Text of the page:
The Conversation: Women of Colour vs The Industry

 

“We have to confront ourselves.  Do we like what we see in the mirror?  And according to our light, according to our understanding, according to our courage … we will have to say yea or nay – and rise!” Maya Angelou

The quote above by Maya Angelou was one of the thought-provoking closing remarks by Thandie Newton during The Beauty Project event on Tuesday. Beauty, I believe has to start from within before we start looking on the outside and it all begins with you! The beauty world is a multi-billion dollar industry and still growing, with so many products and brands to choose from why is it still so difficult to find mainstream products on the shelves of department stores  for women of colour? This question among many others were covered at the Pretty White Female even organised by Sali Hughes, The Guardian’s weekend beauty columnist, in Selfridges.

Film star Thandie Newton and her longtime makeup artist and co-creator of blog ThandieKay, Kay Montano, sat alongside BBC Radio 1 presenter Gemma Cairney and health & beauty director of Women’s Health, Anita Bhagwandas. joined Sali Hughes on the stage to debate why non-white women were neglected.

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The room was filled with so many beautiful women of all shades ready to talk about why women of colour are largely neglected in the beauty industry. This discussion started with the ladies on the panel sharing their experiences when they were younger on the difficulty of finding products and make up that worked for them with Anita recalling an experience where her makeup resembled that of the scream mask and tearing up and throwing away every picture. I’m sure we all have gone through similar experience where your foundation just does not match you skin especially when a photo is taken with a flash. Nowadays you have to buy two different foundations just to match your skin tone.

Thandie mentioned that ‘if the make-up was in the stores longer, girls would go and get it and then the stores would get more, and they’d realise that everybody wants it, and then they would stock it.’ Unfortunately when it comes to stocking products, there is a 6 month time-lapse to determine what sells and stays on the shelves.  Unfortunately this has resulted in a separation of and ‘ghettoization’ of makeup for women of colour, where you have to go your local hair and beauty store to find products for your skin. Just like if a black woman is on the cover it is assumed to be a specialist magazine resulting in less sales than a magazine with a white woman is viewed as a mainstream publication. One point that particularly stood out for me was the focus on the younger generations.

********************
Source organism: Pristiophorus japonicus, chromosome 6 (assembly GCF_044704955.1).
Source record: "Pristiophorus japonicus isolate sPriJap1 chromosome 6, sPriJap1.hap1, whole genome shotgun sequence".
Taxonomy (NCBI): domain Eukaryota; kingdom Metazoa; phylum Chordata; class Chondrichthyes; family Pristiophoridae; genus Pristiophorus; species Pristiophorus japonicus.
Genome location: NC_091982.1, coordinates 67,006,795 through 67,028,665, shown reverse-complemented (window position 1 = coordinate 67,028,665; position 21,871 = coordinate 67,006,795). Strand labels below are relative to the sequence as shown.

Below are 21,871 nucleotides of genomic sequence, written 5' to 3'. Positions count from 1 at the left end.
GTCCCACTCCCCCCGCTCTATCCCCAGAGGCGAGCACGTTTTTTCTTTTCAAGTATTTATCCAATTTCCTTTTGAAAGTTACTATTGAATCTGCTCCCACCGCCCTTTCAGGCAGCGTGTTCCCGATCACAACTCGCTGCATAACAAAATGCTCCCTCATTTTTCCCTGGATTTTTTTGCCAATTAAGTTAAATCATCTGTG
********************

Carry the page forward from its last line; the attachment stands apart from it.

Does the beauty industry create insecurities or confidence?

We as adults, and a society have such a huge responsibility to encourage younger girls to EMBRACE THEIR BEAUTY and accept themselves first as they are before we create a generation of insecure and artificial adults. We need to convey a positive image of what true beauty is and this includes seeing more women of colour on the covers of glossy magazines and to end this light skin vs dark skin that seems to be creating another ‘sub-seperation’ in our community; to be honest this trend just needs to stop.

We need to realise we have economic power, with women of colour spending 18% more on beauty products than our counterparts. So why not cater to us? “If they don’t make your foundation don’t buy their lipstick!” Thandie Newton I absolutely love this statement and it is so true!

Although there is so much that needs to change in our society it important not to focus our on the negative because it does not achieve anything. ‘If you don’t like something change it.‘ We need to support each other as women regardless of race, we need a revolution. There are so many new businesses and brands that would benefit from our support because it is these business that will lessen the divide in the beauty industry as a whole. This discussion definitely put a spotlight on what needs to change and a I hope this conversation continues and creates a wave of change and acceptance that beauty comes in all shapes, sizes and colours!

It is so inspiring as young woman to see other women that passionate about issues like these. Thank you to Sali Hughes for creating such a forum and for the beautiful ladies on the panel that shared their personal stories that made you feel like you weren’t the only one to go through some of those crazy experiences. I look forward to having more conversations like this!

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BE YOU! BE BEAUTIFUL & EMBRACE YOUR BEAUTY!

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What are your thoughts? Leave your comments below.

 

 

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